<SNIP>

Grace knew the song right away. “My dad,” she told me, “is obsessed with Gary Stewart.” Her father sang Stewart’s songs so often that it was hard for her not to feel like she was hearing her father when Stewart was playing.

I’ve always had a fondness for older men with crusty exteriors and mushy interiors. Eddie Couvillion, who I post about every Memorial Day, was one of them. Another was the late Jay McCreary the former LSU basketball coach who was the boss at my student job in LSU’s old gym. I worked in the equipment room, which mostly consisted of studying for classes and checking out belts to weight lifters. Coach Jay was a gruff-sounding guy but he was as sweet as cherry pie underneath. He knew that one of his main assistants was a lesbian but he loved her like a daughter. This was in the early 1980’s, y’all. This was one enlightened former jock.

Remember the swell 1986 hoops flick Hoosiers? Coach Jay was the real life coach of the overdog school who lost the big game. He went on to coach at LSU from 1957-1966. He returned as Press Maravich’s assistant when Pistol Pete joined the team. Coach Jay was the buffer between father and son. He was a helluva man.

That concludes this episode of Storytime with Adrastos. Let’s play those Gary Stewart tunes that David Ramsey mentioned in that excerpt from Honky-Tonk Man:

Let’s move on to a sports piece by our old pal Bill Simmons aka Simbro.

Bortles Rhymes With Chortles: I’m obsessed with names. I don’t believe the name one’s parents give one sets one’s destiny but a good, strong name is always an asset. Bill Simmons is convinced that the name may well make the NFL Quarterback:

All the tools … can’t put it together? Sounds like a confidence issue, right? And it’s been borne out by Bortles’s tenure in Jacksonville, where he’s become infamous for committing dumb turnovers at crucial times, then thriving in blowouts like Garbage Time Kurt Warner. The 2017 Jaguars neutered Bortles to retool around Leonard Fournette and a potentially superb defense, recasting their QB as “The Vice President of Handoffs” or “The Executive Director of Exceedingly Safe Play-Action Passes.” It’s hard to imagine them bringing Bortles back next year, barring a postseason miracle or Bortles changing his name to Hulk Bortles or Blake Hugecock.

Wasn’t Blake Hugecock a character in Boogie Nights? On that emphatically lowbrow note, let’s move on to one of our recurring features.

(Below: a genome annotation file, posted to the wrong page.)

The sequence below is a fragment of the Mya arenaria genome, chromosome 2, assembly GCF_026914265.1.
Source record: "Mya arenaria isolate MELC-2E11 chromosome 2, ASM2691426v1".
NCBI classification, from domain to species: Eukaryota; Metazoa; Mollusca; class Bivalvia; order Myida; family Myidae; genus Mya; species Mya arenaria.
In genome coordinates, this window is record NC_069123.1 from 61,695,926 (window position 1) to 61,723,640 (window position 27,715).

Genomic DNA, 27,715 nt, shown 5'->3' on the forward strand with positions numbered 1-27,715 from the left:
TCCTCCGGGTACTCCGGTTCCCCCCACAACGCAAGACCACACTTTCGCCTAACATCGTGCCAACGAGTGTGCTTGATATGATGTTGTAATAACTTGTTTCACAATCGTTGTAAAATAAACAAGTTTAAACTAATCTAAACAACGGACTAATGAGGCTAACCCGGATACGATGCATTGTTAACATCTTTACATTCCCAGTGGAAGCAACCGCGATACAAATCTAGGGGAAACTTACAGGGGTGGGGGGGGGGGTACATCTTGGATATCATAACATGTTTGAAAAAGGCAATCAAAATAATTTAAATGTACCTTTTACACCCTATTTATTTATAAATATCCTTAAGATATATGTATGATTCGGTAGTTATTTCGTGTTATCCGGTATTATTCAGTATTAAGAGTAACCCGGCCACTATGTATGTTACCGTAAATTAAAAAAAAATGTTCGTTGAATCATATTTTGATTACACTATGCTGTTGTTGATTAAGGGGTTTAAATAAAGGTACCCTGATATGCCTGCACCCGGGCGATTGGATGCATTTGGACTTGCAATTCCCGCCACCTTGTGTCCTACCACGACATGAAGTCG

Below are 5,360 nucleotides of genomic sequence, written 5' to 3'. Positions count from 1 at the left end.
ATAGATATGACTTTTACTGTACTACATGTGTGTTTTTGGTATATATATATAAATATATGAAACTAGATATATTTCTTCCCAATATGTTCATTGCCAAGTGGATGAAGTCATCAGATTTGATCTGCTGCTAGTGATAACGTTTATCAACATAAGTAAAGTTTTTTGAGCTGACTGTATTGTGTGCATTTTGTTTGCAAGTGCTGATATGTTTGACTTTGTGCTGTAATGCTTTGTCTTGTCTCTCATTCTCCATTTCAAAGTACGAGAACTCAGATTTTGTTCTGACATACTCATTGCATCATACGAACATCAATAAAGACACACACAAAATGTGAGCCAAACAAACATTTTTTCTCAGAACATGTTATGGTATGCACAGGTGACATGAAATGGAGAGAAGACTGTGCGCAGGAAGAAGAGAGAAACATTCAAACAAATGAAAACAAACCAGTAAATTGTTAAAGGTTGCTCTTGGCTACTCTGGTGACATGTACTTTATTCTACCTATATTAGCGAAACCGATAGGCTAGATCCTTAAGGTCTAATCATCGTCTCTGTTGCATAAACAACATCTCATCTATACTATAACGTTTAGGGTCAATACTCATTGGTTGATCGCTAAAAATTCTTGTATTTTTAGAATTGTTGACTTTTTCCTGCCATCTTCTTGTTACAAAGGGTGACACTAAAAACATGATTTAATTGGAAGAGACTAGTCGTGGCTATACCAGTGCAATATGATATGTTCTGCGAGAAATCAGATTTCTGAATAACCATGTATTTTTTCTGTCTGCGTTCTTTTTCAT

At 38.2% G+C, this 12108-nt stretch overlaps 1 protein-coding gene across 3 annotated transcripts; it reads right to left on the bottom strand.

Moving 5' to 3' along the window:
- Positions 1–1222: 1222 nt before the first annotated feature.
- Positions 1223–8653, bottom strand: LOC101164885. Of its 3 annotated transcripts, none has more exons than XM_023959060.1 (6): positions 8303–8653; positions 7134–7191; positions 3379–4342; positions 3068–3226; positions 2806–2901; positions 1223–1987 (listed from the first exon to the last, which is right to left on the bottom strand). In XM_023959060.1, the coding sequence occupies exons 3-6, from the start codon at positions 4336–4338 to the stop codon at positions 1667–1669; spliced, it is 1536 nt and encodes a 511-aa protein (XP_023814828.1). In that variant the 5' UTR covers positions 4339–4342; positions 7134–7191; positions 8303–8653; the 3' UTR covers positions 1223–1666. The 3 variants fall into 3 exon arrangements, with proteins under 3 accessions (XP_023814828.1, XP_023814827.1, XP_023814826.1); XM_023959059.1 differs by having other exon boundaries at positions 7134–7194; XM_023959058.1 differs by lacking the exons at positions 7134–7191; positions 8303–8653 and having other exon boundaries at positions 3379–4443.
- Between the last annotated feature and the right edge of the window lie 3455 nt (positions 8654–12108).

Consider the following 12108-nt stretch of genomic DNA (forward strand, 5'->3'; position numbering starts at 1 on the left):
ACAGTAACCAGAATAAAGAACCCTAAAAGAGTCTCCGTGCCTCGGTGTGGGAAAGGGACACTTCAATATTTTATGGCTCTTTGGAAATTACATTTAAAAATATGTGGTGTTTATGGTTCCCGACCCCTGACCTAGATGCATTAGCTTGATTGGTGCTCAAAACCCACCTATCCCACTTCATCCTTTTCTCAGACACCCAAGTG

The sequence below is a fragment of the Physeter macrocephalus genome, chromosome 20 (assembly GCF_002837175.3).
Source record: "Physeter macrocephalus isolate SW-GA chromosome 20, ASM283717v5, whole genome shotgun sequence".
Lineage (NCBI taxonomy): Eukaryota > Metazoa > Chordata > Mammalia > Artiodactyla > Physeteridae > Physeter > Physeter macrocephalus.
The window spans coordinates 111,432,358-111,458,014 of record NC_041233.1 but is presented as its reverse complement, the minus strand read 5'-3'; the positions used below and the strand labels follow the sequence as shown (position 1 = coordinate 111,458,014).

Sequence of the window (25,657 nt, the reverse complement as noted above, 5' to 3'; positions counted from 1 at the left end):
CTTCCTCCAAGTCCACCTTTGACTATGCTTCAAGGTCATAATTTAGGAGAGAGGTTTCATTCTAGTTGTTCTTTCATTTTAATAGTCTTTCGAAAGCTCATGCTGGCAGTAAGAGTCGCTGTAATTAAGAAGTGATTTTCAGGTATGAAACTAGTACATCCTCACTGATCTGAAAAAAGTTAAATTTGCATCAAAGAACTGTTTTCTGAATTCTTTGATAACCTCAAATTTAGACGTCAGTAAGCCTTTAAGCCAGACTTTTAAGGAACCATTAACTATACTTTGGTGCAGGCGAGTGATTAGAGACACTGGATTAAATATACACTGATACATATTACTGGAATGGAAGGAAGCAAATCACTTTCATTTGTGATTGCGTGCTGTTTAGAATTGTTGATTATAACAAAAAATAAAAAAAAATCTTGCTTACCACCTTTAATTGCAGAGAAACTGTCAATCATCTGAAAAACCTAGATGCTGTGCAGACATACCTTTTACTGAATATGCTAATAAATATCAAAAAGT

Saturday GIF Horse: I still miss Mad Men. I loved recapping that show. It’s time for some rather messy Mad Men nostalgia. Who among us will ever forget this grisly scene?

Pow, right in the kisser, Kinsey.

Weird Image Of The Week: I am famous for my loathing of man buns. That’s why I was stunned that Tommy T did not tag me when he posted this image elsewhere on the internet. I briefly considered stealing this without giving him credit but thought better of it. Us First Drafters (draftees?) have gotta stick together.

I do wonder, however, where the Man Po’ Boy is? I guess it would look too much like a Man Loaf. Btw, that joke was stolen from Chuck Taggart, which rhymes with braggart and Claggart among other things. I should probably stop before I make jokes about the cast of the 1962 film version of Billy Budd. I wouldn’t want anyone to put a Terence Stamp of approval on this post. Okay, I was Ryan about that. One more thing: it’s Chuck’s birthday. Have a good one.

Now that I’ve mocked douche knots, let’s close things out with some jazz.

Saturday Classic: Mose Allison was born on this day in 1927 and died four days after his birthday last year at the age of 89. Mose is best remembered as a singer-songwriter but he was also a great jazz pianist. Back Country Suite focuses on his skills as an ivory tickler as there are only a few vocals on the LP. It swings. It’s swell. More importantly, it’s commercial free. Enjoy.

It’s time to mosey on. I’ve been watching Bates Motel on Netflix. I resisted it for years but once I started, I was hooked. I’ll give the Normans the last word: